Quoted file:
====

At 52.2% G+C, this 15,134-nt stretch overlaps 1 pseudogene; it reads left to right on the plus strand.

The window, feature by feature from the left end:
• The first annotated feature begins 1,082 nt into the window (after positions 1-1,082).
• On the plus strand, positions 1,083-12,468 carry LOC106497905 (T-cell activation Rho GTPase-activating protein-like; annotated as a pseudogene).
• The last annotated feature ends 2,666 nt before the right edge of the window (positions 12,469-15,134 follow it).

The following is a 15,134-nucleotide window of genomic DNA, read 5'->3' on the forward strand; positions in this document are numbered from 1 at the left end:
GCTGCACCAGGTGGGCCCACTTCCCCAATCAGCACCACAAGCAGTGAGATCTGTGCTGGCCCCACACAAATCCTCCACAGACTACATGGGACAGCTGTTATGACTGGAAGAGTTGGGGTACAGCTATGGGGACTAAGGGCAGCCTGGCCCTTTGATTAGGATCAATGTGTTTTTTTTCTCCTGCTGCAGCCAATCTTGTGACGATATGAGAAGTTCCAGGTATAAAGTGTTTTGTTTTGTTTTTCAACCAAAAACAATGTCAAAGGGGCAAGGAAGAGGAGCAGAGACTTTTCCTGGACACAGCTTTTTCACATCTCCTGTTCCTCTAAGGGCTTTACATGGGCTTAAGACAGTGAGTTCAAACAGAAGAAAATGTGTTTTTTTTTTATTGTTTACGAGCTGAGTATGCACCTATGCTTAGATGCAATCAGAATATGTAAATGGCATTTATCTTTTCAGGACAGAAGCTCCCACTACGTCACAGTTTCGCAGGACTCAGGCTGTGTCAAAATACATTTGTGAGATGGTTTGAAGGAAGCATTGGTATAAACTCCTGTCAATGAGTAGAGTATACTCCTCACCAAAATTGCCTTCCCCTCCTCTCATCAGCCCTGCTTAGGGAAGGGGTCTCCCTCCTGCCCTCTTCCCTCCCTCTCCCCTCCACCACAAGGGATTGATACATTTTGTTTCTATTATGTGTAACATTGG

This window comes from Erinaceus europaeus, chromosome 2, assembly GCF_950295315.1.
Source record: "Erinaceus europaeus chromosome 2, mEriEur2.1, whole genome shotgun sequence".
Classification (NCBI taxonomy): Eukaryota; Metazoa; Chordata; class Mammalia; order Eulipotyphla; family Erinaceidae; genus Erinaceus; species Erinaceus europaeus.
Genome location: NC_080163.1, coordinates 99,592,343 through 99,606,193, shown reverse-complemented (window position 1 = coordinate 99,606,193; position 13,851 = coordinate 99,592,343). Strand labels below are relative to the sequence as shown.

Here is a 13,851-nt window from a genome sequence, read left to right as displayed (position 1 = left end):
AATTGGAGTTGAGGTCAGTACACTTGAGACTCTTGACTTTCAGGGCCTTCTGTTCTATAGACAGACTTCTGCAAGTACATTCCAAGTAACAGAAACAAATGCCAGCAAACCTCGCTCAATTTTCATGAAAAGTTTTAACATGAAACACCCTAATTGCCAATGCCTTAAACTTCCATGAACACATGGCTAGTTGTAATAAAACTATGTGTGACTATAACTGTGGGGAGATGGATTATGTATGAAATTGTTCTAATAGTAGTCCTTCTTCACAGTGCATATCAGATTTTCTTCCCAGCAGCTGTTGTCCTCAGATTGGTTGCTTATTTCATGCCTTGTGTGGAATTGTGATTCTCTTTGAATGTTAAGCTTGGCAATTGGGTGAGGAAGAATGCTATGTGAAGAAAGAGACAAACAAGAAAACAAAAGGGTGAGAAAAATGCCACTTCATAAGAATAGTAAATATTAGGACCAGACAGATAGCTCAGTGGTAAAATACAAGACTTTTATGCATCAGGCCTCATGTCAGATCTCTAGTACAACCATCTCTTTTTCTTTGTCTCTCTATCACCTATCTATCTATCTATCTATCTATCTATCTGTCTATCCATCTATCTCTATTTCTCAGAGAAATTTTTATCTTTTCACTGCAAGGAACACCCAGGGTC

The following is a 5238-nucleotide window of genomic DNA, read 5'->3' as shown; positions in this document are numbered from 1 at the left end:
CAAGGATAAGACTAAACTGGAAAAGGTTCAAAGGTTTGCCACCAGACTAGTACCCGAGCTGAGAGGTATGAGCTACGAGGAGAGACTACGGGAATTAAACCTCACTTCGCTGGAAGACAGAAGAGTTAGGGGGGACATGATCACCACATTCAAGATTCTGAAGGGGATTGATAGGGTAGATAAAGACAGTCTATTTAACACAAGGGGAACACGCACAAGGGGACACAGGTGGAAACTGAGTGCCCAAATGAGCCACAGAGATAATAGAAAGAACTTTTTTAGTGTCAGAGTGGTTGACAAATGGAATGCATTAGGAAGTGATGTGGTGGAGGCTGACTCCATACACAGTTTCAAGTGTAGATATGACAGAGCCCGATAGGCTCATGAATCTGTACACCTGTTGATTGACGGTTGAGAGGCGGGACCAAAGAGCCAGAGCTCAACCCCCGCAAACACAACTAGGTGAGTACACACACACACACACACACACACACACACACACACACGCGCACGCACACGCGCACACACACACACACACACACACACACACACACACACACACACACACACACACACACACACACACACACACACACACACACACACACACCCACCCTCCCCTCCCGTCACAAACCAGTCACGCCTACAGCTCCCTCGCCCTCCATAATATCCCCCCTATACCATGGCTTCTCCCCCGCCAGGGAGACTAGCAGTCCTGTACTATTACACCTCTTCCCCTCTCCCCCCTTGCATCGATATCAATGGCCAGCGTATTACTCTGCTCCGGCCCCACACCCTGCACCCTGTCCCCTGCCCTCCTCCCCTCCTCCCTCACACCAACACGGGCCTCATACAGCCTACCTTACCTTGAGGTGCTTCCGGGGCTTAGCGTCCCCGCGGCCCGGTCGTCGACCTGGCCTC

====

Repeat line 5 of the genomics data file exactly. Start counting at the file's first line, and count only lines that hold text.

• The last annotated feature ends 2,666 nt before the right edge of the window (positions 12,469-15,134 follow it).